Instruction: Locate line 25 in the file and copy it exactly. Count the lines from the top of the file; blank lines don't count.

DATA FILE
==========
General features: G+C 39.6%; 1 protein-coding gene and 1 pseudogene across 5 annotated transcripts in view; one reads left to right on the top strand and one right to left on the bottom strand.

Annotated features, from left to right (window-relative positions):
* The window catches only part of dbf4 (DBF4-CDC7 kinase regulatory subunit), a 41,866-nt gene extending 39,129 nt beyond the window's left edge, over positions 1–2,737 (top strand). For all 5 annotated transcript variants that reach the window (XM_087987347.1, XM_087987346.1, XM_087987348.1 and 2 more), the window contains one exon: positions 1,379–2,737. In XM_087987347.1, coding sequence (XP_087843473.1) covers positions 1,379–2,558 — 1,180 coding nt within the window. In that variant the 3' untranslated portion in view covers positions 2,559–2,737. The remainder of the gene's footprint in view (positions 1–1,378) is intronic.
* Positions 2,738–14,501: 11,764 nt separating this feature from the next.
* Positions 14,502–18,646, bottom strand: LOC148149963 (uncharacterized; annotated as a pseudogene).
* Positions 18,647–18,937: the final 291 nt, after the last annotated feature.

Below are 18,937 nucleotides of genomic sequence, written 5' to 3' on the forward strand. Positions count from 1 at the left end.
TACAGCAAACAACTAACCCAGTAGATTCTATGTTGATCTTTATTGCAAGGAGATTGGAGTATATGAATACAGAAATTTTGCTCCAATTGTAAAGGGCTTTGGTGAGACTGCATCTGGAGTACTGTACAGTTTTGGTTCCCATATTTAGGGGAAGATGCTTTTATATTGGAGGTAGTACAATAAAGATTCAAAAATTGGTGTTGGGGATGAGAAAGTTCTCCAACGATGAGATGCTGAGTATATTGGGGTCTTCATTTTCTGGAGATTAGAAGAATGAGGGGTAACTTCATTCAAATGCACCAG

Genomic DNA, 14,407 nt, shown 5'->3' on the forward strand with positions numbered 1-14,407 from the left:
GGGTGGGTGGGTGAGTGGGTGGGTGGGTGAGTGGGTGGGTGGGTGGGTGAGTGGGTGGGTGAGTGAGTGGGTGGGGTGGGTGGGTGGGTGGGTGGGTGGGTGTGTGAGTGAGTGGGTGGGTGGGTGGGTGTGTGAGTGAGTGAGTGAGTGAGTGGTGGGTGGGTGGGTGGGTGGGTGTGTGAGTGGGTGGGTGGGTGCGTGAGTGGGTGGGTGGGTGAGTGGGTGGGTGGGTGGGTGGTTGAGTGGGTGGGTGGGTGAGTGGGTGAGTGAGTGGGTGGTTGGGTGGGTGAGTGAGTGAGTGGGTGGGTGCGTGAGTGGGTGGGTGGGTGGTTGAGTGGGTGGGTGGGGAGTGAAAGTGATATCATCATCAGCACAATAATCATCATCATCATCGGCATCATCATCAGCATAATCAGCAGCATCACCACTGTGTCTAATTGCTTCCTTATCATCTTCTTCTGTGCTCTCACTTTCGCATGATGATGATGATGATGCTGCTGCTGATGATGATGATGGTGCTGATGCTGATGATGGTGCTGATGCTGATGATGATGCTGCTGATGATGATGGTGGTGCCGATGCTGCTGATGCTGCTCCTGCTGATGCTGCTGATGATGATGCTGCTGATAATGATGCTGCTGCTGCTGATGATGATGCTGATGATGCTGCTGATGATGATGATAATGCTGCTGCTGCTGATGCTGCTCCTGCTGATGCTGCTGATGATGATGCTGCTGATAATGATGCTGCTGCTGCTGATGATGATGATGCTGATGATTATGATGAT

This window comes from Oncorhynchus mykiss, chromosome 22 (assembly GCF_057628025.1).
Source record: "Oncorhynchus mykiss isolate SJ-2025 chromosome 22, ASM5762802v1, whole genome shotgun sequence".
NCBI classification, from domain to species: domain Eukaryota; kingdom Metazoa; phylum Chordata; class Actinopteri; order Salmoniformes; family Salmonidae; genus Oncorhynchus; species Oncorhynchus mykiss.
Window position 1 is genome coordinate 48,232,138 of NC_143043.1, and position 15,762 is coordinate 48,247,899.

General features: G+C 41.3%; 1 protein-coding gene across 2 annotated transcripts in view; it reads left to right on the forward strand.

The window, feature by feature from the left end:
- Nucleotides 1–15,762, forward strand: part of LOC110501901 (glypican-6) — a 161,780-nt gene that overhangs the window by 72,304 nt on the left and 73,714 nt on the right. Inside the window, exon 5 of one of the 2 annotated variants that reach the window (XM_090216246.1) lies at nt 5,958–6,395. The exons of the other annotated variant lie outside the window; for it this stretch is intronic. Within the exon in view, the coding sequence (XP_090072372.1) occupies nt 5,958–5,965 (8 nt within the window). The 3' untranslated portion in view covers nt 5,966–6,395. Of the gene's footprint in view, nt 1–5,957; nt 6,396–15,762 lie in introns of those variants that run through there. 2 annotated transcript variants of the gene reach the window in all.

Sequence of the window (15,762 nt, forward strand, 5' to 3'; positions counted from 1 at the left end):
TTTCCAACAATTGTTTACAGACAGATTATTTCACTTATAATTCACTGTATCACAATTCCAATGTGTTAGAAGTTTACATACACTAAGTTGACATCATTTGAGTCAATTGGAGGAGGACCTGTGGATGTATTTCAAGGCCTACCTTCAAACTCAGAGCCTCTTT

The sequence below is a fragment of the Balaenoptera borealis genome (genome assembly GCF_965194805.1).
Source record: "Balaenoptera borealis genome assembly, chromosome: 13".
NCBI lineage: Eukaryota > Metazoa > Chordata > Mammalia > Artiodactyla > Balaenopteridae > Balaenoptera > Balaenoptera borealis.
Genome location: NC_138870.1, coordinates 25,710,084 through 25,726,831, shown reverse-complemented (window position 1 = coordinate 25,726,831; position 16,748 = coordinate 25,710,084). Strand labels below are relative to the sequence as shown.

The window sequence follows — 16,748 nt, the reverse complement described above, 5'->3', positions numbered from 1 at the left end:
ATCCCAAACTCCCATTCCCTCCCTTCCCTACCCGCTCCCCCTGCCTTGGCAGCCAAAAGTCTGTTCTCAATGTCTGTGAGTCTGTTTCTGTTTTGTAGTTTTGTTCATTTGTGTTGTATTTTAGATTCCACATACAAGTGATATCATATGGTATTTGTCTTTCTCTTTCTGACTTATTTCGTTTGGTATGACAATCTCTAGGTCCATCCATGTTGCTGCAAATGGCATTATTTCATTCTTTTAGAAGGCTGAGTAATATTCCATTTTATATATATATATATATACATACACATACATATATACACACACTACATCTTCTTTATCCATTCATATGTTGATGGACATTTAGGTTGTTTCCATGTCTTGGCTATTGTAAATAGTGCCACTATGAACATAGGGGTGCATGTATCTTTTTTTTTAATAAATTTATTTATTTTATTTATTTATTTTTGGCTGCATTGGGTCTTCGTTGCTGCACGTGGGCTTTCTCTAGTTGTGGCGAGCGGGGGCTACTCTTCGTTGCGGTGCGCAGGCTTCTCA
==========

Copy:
ATCCCAAACTCCCATTCCCTCCCTTCCCTACCCGCTCCCCCTGCCTTGGCAGCCAAAAGTCTGTTCTCAATGTCTGTGAGTCTGTTTCTGTTTTGTAGTTTTGTTCATTTGTGTTGTATTTTAGATTCCACATACAAGTGATATCATATGGTATTTGTCTTTCTCTTTCTGACTTATTTCGTTTGGTATGACAATCTCTAGGTCCATCCATGTTGCTGCAAATGGCATTATTTCATTCTTTTAGAAGGCTGAGTAATATTCCATTTTATATATATATATATATACATACACATACATATATACACACACTACATCTTCTTTATCCATTCATATGTTGATGGACATTTAGGTTGTTTCCATGTCTTGGCTATTGTAAATAGTGCCACTATGAACATAGGGGTGCATGTATCTTTTTTTTTAATAAATTTATTTATTTTATTTATTTATTTTTGGCTGCATTGGGTCTTCGTTGCTGCACGTGGGCTTTCTCTAGTTGTGGCGAGCGGGGGCTACTCTTCGTTGCGGTGCGCAGGCTTCTCA